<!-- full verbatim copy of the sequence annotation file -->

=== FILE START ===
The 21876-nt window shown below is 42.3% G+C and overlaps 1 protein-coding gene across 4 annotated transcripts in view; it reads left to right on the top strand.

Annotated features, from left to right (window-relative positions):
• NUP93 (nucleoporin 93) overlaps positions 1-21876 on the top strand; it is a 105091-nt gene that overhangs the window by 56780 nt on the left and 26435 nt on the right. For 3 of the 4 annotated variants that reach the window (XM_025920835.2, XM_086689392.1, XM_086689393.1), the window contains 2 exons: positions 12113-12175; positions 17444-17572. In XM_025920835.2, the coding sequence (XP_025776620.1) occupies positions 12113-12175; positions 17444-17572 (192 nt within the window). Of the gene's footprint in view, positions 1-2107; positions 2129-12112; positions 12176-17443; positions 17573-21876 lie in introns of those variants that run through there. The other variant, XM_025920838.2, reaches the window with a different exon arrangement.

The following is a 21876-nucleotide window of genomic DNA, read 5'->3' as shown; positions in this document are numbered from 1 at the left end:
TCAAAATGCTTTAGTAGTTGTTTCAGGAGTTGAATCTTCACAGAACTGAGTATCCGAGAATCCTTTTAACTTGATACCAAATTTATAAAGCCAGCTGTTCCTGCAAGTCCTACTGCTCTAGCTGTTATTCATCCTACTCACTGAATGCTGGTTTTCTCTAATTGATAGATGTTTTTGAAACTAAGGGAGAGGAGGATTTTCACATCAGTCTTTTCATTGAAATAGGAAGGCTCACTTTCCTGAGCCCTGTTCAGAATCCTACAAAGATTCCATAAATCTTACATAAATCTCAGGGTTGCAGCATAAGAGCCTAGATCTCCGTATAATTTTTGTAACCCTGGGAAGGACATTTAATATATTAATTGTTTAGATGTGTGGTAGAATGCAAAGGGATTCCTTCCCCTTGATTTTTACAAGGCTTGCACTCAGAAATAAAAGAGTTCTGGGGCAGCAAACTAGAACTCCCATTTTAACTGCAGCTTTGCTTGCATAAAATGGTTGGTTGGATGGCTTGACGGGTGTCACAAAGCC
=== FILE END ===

The 21876-nt window shown below is 42.3% G+C and overlaps 1 protein-coding gene across 4 annotated transcripts in view; it reads left to right on the top strand.

Annotated features, from left to right (window-relative positions):
• NUP93 (nucleoporin 93) overlaps positions 1-21876 on the top strand; it is a 105091-nt gene that overhangs the window by 56780 nt on the left and 26435 nt on the right. For 3 of the 4 annotated variants that reach the window (XM_025920835.2, XM_086689392.1, XM_086689393.1), the window contains 2 exons: positions 12113-12175; positions 17444-17572. In XM_025920835.2, the coding sequence (XP_025776620.1) occupies positions 12113-12175; positions 17444-17572 (192 nt within the window). Of the gene's footprint in view, positions 1-2107; positions 2129-12112; positions 12176-17443; positions 17573-21876 lie in introns of those variants that run through there. The other variant, XM_025920838.2, reaches the window with a different exon arrangement.

The following is a 21876-nucleotide window of genomic DNA, read 5'->3' as shown; positions in this document are numbered from 1 at the left end:
TCAAAATGCTTTAGTAGTTGTTTCAGGAGTTGAATCTTCACAGAACTGAGTATCCGAGAATCCTTTTAACTTGATACCAAATTTATAAAGCCAGCTGTTCCTGCAAGTCCTACTGCTCTAGCTGTTATTCATCCTACTCACTGAATGCTGGTTTTCTCTAATTGATAGATGTTTTTGAAACTAAGGGAGAGGAGGATTTTCACATCAGTCTTTTCATTGAAATAGGAAGGCTCACTTTCCTGAGCCCTGTTCAGAATCCTACAAAGATTCCATAAATCTTACATAAATCTCAGGGTTGCAGCATAAGAGCCTAGATCTCCGTATAATTTTTGTAACCCTGGGAAGGACATTTAATATATTAATTGTTTAGATGTGTGGTAGAATGCAAAGGGATTCCTTCCCCTTGATTTTTACAAGGCTTGCACTCAGAAATAAAAGAGTTCTGGGGCAGCAAACTAGAACTCCCATTTTAACTGCAGCTTTGCTTGCATAAAATGGTTGGTTGGATGGCTTGACGGGTGTCACAAAGCC